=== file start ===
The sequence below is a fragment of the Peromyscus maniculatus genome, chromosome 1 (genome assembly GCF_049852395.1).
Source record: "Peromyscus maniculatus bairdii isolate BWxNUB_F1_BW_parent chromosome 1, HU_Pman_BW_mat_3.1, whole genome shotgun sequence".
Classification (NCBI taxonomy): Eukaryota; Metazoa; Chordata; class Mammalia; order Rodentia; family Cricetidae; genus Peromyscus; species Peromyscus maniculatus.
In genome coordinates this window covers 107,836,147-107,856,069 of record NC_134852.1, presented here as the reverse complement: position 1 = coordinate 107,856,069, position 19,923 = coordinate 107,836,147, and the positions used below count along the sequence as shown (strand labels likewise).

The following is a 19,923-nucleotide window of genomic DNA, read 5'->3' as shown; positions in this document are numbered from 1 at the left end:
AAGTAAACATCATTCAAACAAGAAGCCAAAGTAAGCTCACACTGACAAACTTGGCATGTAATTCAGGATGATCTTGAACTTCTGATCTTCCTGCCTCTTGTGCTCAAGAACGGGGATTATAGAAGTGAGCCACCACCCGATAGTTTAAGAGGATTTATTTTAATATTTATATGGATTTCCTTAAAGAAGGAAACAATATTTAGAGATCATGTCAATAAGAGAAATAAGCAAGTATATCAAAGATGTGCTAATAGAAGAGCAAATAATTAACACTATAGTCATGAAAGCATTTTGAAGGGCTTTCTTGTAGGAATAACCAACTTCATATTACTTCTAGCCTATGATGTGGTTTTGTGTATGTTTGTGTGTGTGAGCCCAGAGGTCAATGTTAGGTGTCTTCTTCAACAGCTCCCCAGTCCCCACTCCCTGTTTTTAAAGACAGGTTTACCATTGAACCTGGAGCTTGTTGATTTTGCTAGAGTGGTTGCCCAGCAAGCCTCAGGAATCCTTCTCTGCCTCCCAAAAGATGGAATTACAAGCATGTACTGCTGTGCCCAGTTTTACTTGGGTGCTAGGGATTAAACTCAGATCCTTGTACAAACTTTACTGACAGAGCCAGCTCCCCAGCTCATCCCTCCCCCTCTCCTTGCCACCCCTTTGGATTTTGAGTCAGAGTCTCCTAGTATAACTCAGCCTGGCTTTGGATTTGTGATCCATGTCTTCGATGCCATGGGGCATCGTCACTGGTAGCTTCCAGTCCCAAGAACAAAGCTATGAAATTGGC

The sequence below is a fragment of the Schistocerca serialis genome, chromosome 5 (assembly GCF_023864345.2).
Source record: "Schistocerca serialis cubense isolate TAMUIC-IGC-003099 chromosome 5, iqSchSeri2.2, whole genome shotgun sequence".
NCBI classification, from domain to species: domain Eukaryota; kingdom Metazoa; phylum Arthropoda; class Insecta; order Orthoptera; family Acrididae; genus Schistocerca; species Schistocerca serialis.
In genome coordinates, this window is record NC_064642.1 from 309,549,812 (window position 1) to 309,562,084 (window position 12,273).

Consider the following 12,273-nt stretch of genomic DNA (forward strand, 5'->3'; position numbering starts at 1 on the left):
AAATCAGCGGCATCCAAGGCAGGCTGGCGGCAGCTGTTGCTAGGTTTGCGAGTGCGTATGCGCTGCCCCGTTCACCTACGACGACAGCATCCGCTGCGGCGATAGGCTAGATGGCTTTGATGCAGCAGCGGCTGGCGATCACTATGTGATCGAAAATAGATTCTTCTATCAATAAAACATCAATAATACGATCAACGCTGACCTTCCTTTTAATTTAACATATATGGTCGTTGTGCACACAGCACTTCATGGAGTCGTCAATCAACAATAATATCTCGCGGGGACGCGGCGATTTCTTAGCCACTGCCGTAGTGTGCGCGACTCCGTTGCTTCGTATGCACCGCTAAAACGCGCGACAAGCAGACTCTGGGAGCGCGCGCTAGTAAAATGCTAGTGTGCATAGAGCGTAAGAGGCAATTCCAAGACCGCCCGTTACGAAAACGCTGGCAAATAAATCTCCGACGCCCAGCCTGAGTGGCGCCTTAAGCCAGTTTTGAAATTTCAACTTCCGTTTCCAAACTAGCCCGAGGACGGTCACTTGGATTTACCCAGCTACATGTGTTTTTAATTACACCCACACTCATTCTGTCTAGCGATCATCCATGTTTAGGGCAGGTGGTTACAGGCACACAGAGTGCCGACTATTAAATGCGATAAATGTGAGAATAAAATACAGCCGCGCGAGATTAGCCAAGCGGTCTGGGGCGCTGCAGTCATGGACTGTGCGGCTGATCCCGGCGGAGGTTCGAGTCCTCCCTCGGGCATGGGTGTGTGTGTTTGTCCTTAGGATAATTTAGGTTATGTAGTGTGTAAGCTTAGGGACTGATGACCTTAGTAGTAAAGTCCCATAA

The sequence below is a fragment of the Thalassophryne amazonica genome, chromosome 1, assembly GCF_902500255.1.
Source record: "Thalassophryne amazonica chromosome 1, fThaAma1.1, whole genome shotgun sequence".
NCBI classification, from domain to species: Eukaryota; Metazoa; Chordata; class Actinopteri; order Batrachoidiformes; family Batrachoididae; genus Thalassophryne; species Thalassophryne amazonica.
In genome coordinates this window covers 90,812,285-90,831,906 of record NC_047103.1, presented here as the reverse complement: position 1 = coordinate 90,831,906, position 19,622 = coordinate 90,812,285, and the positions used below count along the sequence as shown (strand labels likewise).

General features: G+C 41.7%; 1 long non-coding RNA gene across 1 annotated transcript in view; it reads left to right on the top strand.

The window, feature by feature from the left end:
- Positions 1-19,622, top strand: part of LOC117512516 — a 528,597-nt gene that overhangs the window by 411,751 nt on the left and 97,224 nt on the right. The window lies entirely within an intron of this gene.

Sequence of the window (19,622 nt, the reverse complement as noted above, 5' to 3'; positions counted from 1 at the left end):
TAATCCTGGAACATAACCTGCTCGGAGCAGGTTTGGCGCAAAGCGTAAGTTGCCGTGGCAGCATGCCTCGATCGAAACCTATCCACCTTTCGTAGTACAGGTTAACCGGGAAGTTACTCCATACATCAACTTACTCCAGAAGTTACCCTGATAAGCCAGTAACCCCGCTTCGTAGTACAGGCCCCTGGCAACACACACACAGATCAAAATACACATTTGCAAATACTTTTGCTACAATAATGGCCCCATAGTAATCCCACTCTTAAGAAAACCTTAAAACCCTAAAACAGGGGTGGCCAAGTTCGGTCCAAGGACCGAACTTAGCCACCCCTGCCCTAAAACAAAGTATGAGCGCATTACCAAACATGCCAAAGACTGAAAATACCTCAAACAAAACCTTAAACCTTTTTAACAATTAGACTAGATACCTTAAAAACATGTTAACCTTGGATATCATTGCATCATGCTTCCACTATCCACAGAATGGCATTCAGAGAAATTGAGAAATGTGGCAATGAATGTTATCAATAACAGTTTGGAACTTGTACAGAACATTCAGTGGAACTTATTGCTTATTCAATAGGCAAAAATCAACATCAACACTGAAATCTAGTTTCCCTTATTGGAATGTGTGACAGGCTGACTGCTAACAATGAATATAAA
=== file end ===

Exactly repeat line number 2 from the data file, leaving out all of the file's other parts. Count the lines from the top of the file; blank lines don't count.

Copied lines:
Source record: "Peromyscus maniculatus bairdii isolate BWxNUB_F1_BW_parent chromosome 1, HU_Pman_BW_mat_3.1, whole genome shotgun sequence".